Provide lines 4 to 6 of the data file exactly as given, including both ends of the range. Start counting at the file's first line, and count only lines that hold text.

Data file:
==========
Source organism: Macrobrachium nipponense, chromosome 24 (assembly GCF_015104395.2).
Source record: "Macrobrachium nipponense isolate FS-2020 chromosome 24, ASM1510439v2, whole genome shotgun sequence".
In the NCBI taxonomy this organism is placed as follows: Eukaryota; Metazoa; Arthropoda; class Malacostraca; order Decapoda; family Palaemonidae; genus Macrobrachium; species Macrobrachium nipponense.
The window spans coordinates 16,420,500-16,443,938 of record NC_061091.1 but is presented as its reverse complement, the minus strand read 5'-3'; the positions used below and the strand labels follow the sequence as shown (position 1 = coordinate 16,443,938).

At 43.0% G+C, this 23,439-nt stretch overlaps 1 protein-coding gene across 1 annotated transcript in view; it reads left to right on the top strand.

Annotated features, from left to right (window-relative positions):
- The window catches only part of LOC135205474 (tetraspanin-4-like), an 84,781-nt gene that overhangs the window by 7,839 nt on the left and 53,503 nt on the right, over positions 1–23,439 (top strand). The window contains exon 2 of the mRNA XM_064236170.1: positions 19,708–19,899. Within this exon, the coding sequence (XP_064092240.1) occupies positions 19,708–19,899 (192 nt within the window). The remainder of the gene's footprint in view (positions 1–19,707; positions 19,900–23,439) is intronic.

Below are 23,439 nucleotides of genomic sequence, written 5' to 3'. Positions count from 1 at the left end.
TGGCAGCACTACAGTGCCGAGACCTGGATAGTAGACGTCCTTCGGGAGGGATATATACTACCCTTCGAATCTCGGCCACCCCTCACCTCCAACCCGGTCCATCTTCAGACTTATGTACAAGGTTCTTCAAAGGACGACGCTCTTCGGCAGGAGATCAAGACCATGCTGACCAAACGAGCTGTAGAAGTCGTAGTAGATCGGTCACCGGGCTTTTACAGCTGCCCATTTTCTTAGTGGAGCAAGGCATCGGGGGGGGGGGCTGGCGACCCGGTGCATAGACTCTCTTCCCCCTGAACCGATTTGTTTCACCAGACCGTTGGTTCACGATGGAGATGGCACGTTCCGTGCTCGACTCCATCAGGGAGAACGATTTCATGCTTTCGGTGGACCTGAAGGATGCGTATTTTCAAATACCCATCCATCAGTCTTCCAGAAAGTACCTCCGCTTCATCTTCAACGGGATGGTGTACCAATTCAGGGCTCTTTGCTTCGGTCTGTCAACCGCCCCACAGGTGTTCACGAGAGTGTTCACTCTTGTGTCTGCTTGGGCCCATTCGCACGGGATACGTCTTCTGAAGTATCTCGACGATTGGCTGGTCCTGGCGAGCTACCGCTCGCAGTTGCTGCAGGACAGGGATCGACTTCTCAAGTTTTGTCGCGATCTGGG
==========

The window spans coordinates 16,420,500-16,443,938 of record NC_061091.1 but is presented as its reverse complement, the minus strand read 5'-3'; the positions used below and the strand labels follow the sequence as shown (position 1 = coordinate 16,443,938).

At 43.0% G+C, this 23,439-nt stretch overlaps 1 protein-coding gene across 1 annotated transcript in view; it reads left to right on the top strand.

Annotated features, from left to right (window-relative positions):